'Amazing' is one of those words that is loosely attributed in 2020. But when you're genuinely stopped in your tracks by the sound of a kit, and the notes being produced on it, amazing is exactly the word to describe it.
Danny Carey, the towering drummer of Tool has never failed to impress with interesting drum parts, and technique that's nothing short of amazing since the band first arrived with the Opiate EP in 1992.
Prior to this, Carey had performed a stint in comedy/shock rockers, Green Jello. Who would have guessed that the guy holding the sticks on Three Little Pigs (credited as Danny Longlegs) would go on to be one-quarter of one of technical, heavy music's most influential bands.
Since then, Carey has continued to turn heads across all genres with his work in Tool, seemingly raising the bar higher every time. Tool albums aren't just a casual listening experience, they require concentration and, at times, effort to even get close to understanding exactly what the hell is going on!
But, the reward for us drummers is a catalogue of consistently brilliant drumming - and that's before we even consider Carey's various side-projects such as Volto!, Legend Of The Seagullmen or his work with Carole King.
Here, we're focussing strictly on his output in Tool (a near-impossible task in itself). So, come with us on a winding path as we navigate a modern drum hero. And get ready to count…
Forty Six & 2 (Ænima)
It’s not until the nearly-two-minute mark that Carey enters on this - possibly the most ‘drum-covered’ Tool song. When he does, there’s some irony to the fact that one of the greatest progressive drum tunes of the century remains largely in 4/4.
But this is Tool, and while the pulse stays simple, Carey weaves his way round the guitar riff to create interesting accents. By the four-minute mark, we hit 7/8, which is when Danny really takes flight, launching into 16th-note triplets round the kit, playing over the bar line to create mind-melting accents before ending it with a two-bar fill that lands with deathly precision.
The final stabs of the song take us into a hypnotic five-note accent pattern that repeats seven times. Some drummers are skilled at implying 4/4 over an odd time to keep your head nodding, here Carey twists the limits of the simplest count to create something more masterful.
The Grudge (Lateralus)
When it comes to 5/4, it's hard to escape the blockiness instilled in our brains by the theme from Mission: Impossible. But as Tool open Lateralus the whole band weave their way around the timing sounding like a heavy Pink Floyd.
Carey's post-verse bass drum pattern expertly accelerates from quarter-notes through eighth, triplets, semi-quavers and into 32nd-notes, giving us not only some excellent listening, but a bass drum workout exercise to boot! Jump to the 3:30 mark, and you're rewarded with a series of fills that - with the snares off - make every note defined before Carey explodes with one of his trademark 'where's the one?' grooves.
If that wasn't return enough, the closing outdo is a statement of arrival, as Carey comes at us with a barrage of displaced grooves and fills, hammering home 35 seconds of mind-blowing technique, without ever forgetting what taste is.
For a band who are generally considered not-of-this-world by most rock musicians, it’s surprising how often you can actually tap your toe to Tool. With a casual listen, Eulogy - rumoured to be in-part about Kurt Cobain - is eight-and-a-half minutes of powerful, grooving 4/4 rock.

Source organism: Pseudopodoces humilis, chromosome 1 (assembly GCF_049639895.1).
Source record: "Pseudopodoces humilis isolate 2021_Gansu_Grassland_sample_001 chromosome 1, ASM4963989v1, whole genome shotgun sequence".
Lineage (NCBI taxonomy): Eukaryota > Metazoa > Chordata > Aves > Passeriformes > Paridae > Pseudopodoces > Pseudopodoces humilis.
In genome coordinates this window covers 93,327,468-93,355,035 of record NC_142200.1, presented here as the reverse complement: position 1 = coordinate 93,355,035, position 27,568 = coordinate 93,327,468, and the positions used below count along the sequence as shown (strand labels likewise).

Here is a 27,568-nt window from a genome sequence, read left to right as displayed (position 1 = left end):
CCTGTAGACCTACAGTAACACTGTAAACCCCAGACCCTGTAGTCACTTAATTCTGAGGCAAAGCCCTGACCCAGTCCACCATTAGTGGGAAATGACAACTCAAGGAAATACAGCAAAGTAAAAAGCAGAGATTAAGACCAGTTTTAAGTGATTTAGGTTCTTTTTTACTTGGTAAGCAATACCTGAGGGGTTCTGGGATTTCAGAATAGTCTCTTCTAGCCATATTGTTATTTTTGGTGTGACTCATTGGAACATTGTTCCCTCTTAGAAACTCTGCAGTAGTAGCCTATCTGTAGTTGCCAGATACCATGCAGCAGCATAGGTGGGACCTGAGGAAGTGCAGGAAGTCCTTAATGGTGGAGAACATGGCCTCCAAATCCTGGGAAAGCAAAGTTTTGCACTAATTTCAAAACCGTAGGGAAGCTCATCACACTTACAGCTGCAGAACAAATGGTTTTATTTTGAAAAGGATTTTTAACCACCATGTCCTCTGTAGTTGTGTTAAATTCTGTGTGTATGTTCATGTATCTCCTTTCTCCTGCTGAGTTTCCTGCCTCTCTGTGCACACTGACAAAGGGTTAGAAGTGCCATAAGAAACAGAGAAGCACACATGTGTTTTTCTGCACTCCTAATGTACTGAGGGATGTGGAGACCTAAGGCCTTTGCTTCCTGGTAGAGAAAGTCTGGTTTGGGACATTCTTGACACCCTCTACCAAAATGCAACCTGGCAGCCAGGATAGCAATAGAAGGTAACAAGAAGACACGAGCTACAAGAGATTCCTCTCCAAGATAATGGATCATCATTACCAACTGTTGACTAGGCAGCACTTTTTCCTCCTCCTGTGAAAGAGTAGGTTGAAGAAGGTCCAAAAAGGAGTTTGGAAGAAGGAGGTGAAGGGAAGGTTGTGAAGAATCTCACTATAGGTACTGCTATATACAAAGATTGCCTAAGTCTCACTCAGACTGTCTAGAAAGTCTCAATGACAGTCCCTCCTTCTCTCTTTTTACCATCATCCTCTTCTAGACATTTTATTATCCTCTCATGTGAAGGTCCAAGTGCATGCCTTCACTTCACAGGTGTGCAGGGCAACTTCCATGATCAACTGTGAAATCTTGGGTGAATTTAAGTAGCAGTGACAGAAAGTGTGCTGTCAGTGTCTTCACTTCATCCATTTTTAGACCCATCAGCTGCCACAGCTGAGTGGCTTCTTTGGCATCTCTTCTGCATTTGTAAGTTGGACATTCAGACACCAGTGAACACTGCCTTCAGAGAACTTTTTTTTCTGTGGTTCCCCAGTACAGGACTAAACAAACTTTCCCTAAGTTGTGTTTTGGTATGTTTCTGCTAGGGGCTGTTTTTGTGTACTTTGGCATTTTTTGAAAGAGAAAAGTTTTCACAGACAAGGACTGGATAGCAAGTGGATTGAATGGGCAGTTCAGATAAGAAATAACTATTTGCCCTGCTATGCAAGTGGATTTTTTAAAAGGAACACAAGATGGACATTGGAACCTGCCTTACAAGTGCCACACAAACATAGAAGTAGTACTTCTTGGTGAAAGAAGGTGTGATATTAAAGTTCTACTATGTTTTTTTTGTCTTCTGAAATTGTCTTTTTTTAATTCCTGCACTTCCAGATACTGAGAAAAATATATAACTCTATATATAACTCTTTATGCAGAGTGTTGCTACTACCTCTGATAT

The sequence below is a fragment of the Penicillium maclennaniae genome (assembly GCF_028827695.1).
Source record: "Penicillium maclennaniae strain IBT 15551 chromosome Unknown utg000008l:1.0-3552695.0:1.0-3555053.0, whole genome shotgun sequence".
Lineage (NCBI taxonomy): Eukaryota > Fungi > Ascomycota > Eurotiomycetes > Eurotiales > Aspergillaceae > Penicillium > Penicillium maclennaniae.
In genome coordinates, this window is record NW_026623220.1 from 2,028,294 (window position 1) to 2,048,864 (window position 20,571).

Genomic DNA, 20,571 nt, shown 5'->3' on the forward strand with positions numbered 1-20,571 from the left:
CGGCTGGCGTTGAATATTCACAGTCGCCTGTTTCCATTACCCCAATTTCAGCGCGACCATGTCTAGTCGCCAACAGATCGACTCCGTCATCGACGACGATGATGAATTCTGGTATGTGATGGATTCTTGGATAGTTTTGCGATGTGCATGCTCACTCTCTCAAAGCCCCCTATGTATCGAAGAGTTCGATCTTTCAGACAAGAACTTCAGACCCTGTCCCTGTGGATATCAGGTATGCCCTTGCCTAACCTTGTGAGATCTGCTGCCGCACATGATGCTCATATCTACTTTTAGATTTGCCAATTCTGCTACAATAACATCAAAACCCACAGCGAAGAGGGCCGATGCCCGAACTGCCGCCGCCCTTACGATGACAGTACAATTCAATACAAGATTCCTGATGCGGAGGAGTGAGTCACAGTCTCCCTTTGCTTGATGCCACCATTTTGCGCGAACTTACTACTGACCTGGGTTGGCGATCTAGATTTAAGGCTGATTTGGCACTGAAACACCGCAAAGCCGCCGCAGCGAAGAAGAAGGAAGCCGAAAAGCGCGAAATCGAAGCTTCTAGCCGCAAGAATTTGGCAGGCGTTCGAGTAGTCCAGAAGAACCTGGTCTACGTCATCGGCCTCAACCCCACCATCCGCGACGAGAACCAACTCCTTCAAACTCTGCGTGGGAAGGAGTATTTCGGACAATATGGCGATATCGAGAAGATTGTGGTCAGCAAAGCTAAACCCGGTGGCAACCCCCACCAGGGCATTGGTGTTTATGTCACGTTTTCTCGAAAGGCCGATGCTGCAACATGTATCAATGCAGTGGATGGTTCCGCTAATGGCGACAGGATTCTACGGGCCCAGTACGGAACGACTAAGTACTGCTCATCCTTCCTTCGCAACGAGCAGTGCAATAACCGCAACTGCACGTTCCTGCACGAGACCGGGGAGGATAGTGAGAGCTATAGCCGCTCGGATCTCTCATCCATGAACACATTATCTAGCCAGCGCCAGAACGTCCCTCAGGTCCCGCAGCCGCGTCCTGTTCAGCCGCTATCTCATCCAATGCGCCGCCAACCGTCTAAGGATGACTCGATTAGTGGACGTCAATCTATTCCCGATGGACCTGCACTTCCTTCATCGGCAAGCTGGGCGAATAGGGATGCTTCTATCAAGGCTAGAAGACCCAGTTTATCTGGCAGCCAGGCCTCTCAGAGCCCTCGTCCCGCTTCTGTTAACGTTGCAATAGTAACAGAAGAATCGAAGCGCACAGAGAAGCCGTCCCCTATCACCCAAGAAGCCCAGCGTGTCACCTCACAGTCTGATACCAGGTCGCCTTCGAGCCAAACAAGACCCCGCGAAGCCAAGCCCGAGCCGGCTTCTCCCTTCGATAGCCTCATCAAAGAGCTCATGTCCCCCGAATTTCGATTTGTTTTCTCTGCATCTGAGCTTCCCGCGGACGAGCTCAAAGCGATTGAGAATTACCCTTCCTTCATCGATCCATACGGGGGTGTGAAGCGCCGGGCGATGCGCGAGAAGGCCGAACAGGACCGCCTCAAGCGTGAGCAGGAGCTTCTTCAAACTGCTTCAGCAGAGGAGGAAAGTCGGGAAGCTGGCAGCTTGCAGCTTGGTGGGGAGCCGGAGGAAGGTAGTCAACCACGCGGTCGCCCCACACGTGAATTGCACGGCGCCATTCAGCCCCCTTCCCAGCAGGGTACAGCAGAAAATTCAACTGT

Carey’s knack for picking the ‘right’ accents when it counts makes Eulogy an approachable playalong for intermediate drummers, even getting funky with his hi-hat accents during the first ‘breakdown’ around 5:25. But by the time the song evolves back into the second ‘breakdown’ a minute later, Carey pulls out an understated gem.
The Bohnam-esque kick and snare pattern would have been enough on its own, but the hi-hat pattern takes things up a notch with open accents on every third sixteenth note. It’s a tricky groove to recreate, but once you’ve got it you’ll find it addictive.
Ticks and Leeches (Lateralus)
This cut from Lateralus is enough to grab the attention of any drummer from the off, with it’s dancing sixteenth-note 7/4 tom pattern reeling us in. There are enough notes to tire most drummers out by the time the guitar kicks in properly, but Carey puts both feet down playing perfectly synced double pedals underneath his already busy groove.
The song remains in 7 for a lot of the time (spare the odd 4/4 bar between sections), but switches back and forth between bars of 7 and 4 before the extended breakdown section in the middle.
Around six minutes in, Carey revs up again, delivering a punishing final couple of minutes incorporating a further developed version of the intro groove that will leave you needing a quick sit down before you'll immediately want to listen to it again. Lateralus features heavily on this list, and that's mainly due to the sheer abundance of moments such as this!
Invincible (Fear Inoculum)
Choosing just five songs from a drummer who provides literally years of potential learning on every album is difficult. We could double this list and still not nearly capture all the 'wtf?' moments Tool's output has provided, but we think its fair to say that 2019's Fear Inoculum is largely Carey's album.
Pneuma is vintage Tool typified and Chocolate Trip Trip is basically a drum solo with some other stuff going on in the background. But we're going with Invincible as our pick from Tool's latest.
This constantly-evolving, near-13-minute epic has a slice of everything we love about Danny Carey's playing: metal chops, perfectly executed accents, genius manipulation of time and a drum sound that's nothing short of amazing. Settle in, wear headphones and understand why many people consider him untouchable in the modern prog genre.